If you have been programming for a while, there’s a good chance you have lived through breaking changes in ecosystems which may have left a bad taste in your mouth. Many people I have met speak disparagingly of the transition the Python ecosystem went through from version 2.X to 3.0. While most would likely agree that it was worth it in the long run, this transition still consumed a significant amount of resources for the ecosystem.
But what about Julia? Does having a 1.X version give people the idea that the ecosystem is still too immature? Would a 2.0 release spark mass adoption and be the catalyst for Julia becoming a top 5 programming language?
In this article, we will explore why Julia is unlikely to get a 2.0 release anytime soon and why that is actually a good thing for current and prospective Julia developers.
In the early days of the Julia ecosystem, much of the criticism of Julia stemmed from the volatility of the ecosystem. The language’s core API would change which left developers scrambling to adapt to changes. These frequent changes prevented industry adopters from having confidence in the language which was why many initial use cases were academic or hobby projects.
As the path to 1.0 and stability got closer, the core development team released Julia 0.7 which was the bridge to Julia 1.0 and included many warnings about how the API would change in the new version. On a personal note, this time period was exactly when I started using Julia. My first experience with the language was working through deprecation warnings and updating the syntax for a large Julia project I was working on at NASA.
The forthcoming major Julia release is Julia 1.9. This version will likely be around in 3–4 months given the current release schedule. You can read about what the proposed changes are on GitHub:
One big change that I am personally excited about is:
@kwdef is now exported and added to the public API ([#46273])
This is a long-standing open request from the community that was previously something you had to use an external package to accomplish. Another new feature that is being added is:
New pkgversion(m::Module) function to get the version of the package that loaded a given module, similar to pkgdir(m::Module). ([#45607])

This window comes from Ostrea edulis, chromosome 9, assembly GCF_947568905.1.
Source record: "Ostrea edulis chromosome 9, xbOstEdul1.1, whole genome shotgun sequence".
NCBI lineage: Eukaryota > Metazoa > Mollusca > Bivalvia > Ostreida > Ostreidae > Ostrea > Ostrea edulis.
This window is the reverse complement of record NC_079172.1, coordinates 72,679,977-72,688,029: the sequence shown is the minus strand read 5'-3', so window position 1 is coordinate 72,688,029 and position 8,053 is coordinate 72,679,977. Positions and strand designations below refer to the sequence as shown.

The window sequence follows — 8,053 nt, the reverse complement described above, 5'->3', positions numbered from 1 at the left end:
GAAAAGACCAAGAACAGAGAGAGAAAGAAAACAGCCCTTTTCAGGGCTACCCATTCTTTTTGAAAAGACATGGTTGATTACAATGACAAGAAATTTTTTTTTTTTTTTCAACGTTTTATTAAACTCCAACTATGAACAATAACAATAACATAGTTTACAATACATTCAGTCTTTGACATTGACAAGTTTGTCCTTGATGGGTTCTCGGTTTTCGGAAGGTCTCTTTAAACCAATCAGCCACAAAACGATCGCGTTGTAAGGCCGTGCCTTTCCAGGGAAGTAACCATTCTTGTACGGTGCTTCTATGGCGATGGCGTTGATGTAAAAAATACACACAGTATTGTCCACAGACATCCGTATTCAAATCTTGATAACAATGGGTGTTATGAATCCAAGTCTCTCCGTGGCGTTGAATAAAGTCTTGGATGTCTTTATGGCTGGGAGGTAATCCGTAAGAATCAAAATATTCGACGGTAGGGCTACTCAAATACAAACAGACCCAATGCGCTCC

This should give users more context on what versions are being loaded into certain modules which was something that you used to have to tediously figure out.
All of this is to say that there are still lots of amazing new features, bug fixes, and improvements coming in each new Julia major version.
Well, after Julia 1.9 is….. Julia 1.10 😄. No really! Core Julia developer and co-creator of Julia Jeff Bezanson said at JuliaCon this year:
“There is no 2.0 plan. There’s no date, there’s no spec for it. There really is no such plan in the works. If anyone ever thinks of something that sounds like a good idea but would be breaking, we just tag it 2.0 as an issue and leave it for if or when that happens.”
If you want to see the type of issues that are being thought about for 2.0, check out:
As you can see, the details are rather scarce since most ideas that are being proposed can be implemented without breaking changes.
The stability of Julia is something users and developers have grown to love over the years (especially for those who lived through the early Julia days with constant changes). From a design perspective, it truly speaks to the high-quality decisions that were made that we have made it all the way to 1.8.1 now (4 years since 1.0 was released) without breaking changes.
Jeff goes on to say further that:
“But as for me personally, of the things that I would want to see, I don’t believe any of them really require breaking changes. Anything that I can see we should do can be done in a 1.X non-breaking way. So I don’t see a need for 2.0 right now.”
This could obviously change over time as the needs and opinions of the core Julia team changes, but developers today can rest easy knowing that if they invest time, money, and intellectual capital into building systems with Julia, the API will be stable for years to come.
While I do personally think a 2.0 release would bring a lot of great visibility to the language, it is probably better to keep things as stable as possible while the ecosystem continues to grow exponentially. One small counter-point is that if there was going to be a 2.0 release, doing it sooner rather than later is likely better since the longer we wait for this, the more Julia code will have to be updated to make things work. Hopefully, if the day ever comes, Keno Fischer can reboot the Julia FemtoCleaner which automatically updated deprecated syntax for you.
What do you think about Julia 2.0? Drop a comment below and let me know!